OT: and then they came for Pinker. Surprised he lasted this long. The man sometimes says something true.

    https://twitter.com/joelpust/status/1279195476613632000

    Replies: @Desiderius, @Dieter Kief, @EldnahYm, @V

    Lots of people tried nightmarish many awful things on Dr. Pinker, but the elegant man still stands. If he has one advantage, then it’s that he’s a Jew. I’m eager to admit that. But otherwise, he is a) courageous and – has a very good way of fighting and thus still standing.
    Plus: The free speech movement is on the rise. There’s Toby Young Fee speech Union in GB, then there’s the Heterodox society of Jonathan Haidt, and even Yacha Mounk is now rather on the side of reasonable and open debate – and with him quite a few more liberal big heads (Francis Fukuyama, Jonathan Haidt, John McWhorter, George Packer, Elif Shafak… ).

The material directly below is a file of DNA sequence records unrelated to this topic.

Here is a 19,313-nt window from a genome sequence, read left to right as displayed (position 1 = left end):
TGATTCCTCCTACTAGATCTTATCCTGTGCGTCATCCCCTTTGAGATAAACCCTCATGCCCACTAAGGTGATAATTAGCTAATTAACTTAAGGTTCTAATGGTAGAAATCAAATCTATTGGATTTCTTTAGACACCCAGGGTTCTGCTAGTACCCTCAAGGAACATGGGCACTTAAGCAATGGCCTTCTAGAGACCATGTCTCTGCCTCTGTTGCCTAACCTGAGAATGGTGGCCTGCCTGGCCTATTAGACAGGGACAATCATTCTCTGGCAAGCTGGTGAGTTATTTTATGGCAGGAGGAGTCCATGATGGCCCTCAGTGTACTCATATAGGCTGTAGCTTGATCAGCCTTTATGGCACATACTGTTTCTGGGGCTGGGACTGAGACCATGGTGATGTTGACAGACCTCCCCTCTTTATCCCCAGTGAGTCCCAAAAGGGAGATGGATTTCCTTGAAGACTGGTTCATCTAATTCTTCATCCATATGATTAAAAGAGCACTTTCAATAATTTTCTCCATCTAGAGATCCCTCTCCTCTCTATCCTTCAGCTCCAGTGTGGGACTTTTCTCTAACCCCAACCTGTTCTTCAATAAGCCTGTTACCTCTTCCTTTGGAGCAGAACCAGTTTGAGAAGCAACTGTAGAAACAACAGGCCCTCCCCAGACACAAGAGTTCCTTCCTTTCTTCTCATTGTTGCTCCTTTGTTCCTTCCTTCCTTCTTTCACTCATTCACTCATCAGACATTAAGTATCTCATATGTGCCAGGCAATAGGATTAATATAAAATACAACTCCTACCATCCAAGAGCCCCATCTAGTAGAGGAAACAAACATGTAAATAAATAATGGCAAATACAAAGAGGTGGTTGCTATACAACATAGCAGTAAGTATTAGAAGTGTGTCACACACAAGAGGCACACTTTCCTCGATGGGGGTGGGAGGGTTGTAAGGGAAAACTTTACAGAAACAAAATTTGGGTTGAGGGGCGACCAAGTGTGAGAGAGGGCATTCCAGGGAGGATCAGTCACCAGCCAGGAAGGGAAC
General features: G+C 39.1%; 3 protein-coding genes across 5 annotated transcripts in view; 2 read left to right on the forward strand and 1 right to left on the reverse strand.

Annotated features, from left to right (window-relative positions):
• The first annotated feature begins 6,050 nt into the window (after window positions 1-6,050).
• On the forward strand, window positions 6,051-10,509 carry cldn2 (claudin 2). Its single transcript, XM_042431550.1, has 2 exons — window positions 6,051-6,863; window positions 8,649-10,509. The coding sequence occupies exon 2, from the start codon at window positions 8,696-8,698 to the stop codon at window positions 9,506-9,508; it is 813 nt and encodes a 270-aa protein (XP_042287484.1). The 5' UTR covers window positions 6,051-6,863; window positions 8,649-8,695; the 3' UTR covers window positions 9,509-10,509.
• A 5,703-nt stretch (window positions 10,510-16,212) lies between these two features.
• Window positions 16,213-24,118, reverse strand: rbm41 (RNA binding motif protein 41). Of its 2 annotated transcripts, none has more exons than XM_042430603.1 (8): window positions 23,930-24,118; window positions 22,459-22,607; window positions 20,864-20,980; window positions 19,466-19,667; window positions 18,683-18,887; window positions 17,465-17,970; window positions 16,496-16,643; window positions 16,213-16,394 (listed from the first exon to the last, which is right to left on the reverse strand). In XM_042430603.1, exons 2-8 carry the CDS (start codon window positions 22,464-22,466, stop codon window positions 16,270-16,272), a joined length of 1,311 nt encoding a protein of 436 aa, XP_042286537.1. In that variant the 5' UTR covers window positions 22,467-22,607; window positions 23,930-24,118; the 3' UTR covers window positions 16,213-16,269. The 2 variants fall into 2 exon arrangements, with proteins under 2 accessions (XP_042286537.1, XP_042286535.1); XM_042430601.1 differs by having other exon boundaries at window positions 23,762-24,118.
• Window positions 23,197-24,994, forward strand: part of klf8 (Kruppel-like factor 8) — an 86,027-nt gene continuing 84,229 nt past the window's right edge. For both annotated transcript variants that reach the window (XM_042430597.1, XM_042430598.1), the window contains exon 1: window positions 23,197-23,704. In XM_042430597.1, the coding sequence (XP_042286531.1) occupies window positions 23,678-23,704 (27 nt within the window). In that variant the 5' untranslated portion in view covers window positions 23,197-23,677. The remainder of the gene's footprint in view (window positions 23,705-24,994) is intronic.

The fact that even Sanders-fan Yacha Mounk is now openly for a free debate might be just one more sign indicating that the tides are turning in the (old fashioned) liberal direction. It could well be too late to successfully cancel Steven Pinker.

    https://cdn.substack.com/image/fetch/c_limit,f_auto,q_auto:good,fl_progressive:steep/https%3A%2F%2Fbucketeer-e05bbc84-baa3-437e-9518-adb32be77984.s3.amazonaws.com%2Fpublic%2Fimages%2F53745b91-7c09-4f29-992e-e09f150dc5f3_3451x2501.jpeg  

    • Agree: Desiderius
    • Replies: @SFG
    @Dieter Kief

    Any under 40, though?

    The new generation of lefties is all-in for social justice and against free speech.

    And free speech isn't really a conservative idea--conservatives are for loyalty, authority, and tradition. These things have value, obviously, but they oppose free speech.